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Sunday, January 19, 2014
THE DEAD IN THEIR VAULTED ARCHES, Flavia de Luce comes of age in book 6!
THE DEAD IN THEIR VAULTED ARCHES (Flavia de Luce #6)
$24.00 hardcover, available now
Rating: 3.9* of five
The Publisher Says: On a spring morning in 1951, eleven-year-old chemist and aspiring detective Flavia de Luce gathers with her family at the railway station, awaiting the return of her long-lost mother, Harriet. Yet upon the train's arrival in the English village of Bishop's Lacey, Flavia is approached by a tall stranger who whispers a cryptic message into her ear. Moments later, he is dead, mysteriously pushed under the train by someone in the crowd.
Who was this man, what did his words mean, and why were they intended for Flavia? Back home at Buckshaw, the de Luces' crumbling estate, Flavia puts her sleuthing skills to the test. Following a trail of clues sparked by the discovery of a reel of film stashed away in the attic, she unravels the deepest secrets of the de Luce clan, involving none other than Winston Churchill himself. Surrounded by family, friends, and a famous pathologist from the Home Office--and making spectacular use of Harriet's beloved Gypsy Moth plane, Blithe Spirit--Flavia will do anything, even take to the skies, to land a killer.
My Review: Childhood's end comes to each of us at very different times, and in very different ways, but always comes in a single moment. Nothing is ever the same again. No perception is unaltered, no thought is ever again innocent. One minute you are a child, and preoccupied with child things, and the next you are not.
It's memorable, I suspect, for all of us, no matter the event that precipitates it or the age at which it happens. In this sixth Flavia de Luce novel, she leaves childhood behind. Bradley's description of the moment, of a great wooden cog on a vast gear moving a notch, is spot-on. I can't quote it directly because it would spoiler a plot point.
Now let me address a fact of the series novel's life. Some books in a series are middle books, like middle children. They are there, but somehow not quite noticed enough or given a good space of their own to occupy. There is not a single series in which this is not, eventually, the case. Who remembers Framley Parsonage? Do you even know it's the fourth in Trollope's Chronicles of Barsetshire? When enumerating the series, I frequently have to search for this book in the Dead Letter Office of my brain. It's not as if nothing happens in the book, either. (And there's a character in this series names after a pivotal character in this book. More on that anon.) The marriages and the resultant intertwining of the fates of so many plot threads in the series make it a pivotal book. But who ever cites it as a favorite novel, or even a favorite in the series?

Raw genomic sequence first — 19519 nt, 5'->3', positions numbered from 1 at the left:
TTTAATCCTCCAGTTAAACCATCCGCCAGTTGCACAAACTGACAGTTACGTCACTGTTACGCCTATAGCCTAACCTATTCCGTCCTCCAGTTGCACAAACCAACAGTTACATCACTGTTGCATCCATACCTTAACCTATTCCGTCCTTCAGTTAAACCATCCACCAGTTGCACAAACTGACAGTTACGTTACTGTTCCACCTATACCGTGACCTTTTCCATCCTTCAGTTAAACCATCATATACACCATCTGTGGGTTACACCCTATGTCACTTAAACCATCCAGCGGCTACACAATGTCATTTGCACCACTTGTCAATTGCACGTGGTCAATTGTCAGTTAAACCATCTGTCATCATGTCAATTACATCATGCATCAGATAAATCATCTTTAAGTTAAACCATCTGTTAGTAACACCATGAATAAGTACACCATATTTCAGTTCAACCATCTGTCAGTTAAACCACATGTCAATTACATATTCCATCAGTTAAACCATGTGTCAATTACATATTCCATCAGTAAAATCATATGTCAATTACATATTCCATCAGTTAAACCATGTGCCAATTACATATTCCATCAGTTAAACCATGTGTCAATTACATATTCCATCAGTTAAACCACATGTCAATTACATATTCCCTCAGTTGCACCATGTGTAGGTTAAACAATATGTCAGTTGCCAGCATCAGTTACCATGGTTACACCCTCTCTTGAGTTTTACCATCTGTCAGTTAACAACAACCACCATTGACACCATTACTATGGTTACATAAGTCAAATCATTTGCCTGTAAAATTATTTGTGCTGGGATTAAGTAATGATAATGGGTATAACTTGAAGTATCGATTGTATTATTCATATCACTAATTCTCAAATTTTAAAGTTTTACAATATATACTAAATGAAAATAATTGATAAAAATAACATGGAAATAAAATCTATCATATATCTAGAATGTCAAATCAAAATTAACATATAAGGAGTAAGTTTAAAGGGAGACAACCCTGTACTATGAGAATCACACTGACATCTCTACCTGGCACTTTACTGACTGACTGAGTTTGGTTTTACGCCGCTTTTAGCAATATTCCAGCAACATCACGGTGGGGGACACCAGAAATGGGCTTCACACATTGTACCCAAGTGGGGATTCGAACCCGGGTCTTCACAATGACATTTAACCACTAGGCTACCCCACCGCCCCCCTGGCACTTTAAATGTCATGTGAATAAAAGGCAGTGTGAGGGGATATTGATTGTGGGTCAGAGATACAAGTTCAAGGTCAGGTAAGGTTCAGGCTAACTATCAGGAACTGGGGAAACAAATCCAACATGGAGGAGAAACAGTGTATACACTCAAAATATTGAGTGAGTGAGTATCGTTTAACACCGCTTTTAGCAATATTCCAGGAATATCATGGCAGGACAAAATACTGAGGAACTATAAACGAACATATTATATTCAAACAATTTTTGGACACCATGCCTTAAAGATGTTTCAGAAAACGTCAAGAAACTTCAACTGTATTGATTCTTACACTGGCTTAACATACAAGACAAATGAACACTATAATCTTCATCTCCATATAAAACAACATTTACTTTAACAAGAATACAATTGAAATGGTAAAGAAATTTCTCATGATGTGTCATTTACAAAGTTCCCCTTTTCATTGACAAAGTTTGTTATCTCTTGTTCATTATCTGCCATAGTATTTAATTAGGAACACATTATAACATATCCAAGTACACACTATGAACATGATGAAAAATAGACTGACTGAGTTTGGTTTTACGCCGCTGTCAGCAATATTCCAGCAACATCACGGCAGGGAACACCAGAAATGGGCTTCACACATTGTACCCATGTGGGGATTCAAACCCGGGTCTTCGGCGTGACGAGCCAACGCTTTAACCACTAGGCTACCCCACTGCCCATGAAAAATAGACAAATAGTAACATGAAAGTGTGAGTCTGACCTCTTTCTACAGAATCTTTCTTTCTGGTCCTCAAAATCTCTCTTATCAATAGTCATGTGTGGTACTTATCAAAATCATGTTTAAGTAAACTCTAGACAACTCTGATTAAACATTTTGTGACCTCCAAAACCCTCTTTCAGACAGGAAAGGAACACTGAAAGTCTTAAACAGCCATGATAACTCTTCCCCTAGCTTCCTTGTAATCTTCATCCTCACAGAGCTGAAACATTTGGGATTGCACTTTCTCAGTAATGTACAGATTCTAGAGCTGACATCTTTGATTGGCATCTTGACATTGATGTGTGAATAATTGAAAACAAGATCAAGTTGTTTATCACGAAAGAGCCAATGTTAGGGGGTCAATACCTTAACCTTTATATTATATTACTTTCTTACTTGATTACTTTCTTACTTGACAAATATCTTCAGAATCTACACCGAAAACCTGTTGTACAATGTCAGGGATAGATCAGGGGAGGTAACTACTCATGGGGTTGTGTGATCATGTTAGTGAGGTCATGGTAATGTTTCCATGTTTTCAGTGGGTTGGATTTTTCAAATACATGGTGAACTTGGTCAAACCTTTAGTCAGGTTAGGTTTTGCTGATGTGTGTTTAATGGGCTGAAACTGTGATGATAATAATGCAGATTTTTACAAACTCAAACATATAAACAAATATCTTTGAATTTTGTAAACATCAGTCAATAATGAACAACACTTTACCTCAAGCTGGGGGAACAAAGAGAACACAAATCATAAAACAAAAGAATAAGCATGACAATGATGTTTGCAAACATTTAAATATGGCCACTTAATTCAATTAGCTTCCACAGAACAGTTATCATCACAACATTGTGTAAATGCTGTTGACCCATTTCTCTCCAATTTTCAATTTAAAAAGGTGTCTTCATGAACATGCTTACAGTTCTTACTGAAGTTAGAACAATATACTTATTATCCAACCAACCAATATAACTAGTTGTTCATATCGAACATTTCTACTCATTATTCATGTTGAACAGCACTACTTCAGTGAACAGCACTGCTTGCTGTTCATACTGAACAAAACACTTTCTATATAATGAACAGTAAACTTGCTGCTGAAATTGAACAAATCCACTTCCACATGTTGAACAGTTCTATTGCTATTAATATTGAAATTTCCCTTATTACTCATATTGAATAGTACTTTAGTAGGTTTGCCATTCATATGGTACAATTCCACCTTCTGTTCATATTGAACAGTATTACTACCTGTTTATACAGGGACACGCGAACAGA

Middle Book Syndrome.
This is a middle book. It's not at all a bad book, just a middle book. And the fun is just beginning at the end. What the book is not is a mystery, in the puzzle-solving, here-are-the-clues sense. The mysteries Flavia is solving this time are, to put it simply and still not spoiler anything, the ones we all must resolve to discover what, now we are no longer children, we are. Flavia's extremely well-developed sense of herself, unusual in a child, is at last made part of a world that the girl must join. Herself is explained to herself, if you follow that convoluted thought process.
The world awaits. And that's a giant risk Bradley is taking: The world Flavia is joining will either cause people to put the series down for good, or will cause them to send him nastygrams for not writing faster. It is that polarizing a development.
I'm on the fence. I can see this going horribly wrong as we sink into the Swamps of Seriousness, and I can see it being amusingly fluffily unserious. But what I can't see is why this particular development surprised me so much. After all, an eleven-year-old sleuth isn't the set-up for a long-term cozy series, is it? So something had to tie the bow on the tushie of her childhood. And here it is. Heart it or hate it, the next books will not be the same kind of cotton candy, and won't be in the same world that child Flavia saw in Bishop's Lacey and Rook's End (there's a chess joke in that name which I only just got reading this book) and the Palings.
Having finished this book quite late last night, I was ruminating on its connection to Framley Parsonage and was struck by a thought: The character of Adam Sowerby, introduced earlier in the series, recurs here; and Sowerby is the name of a pivotal character in Framley Parsonage...could Bradley be creating his own corner and his own take on my dearly beloved Barsetshire? I have lamented in other threads the absence of a 21st-century Angela Thirkell, an extender of the deep and abiding Englishness of Barsetshire. Might Bradley, the Canadian, be weaving us some more tales from the rag ends of Trollope's beautiful creation?
Gosh, I hope so.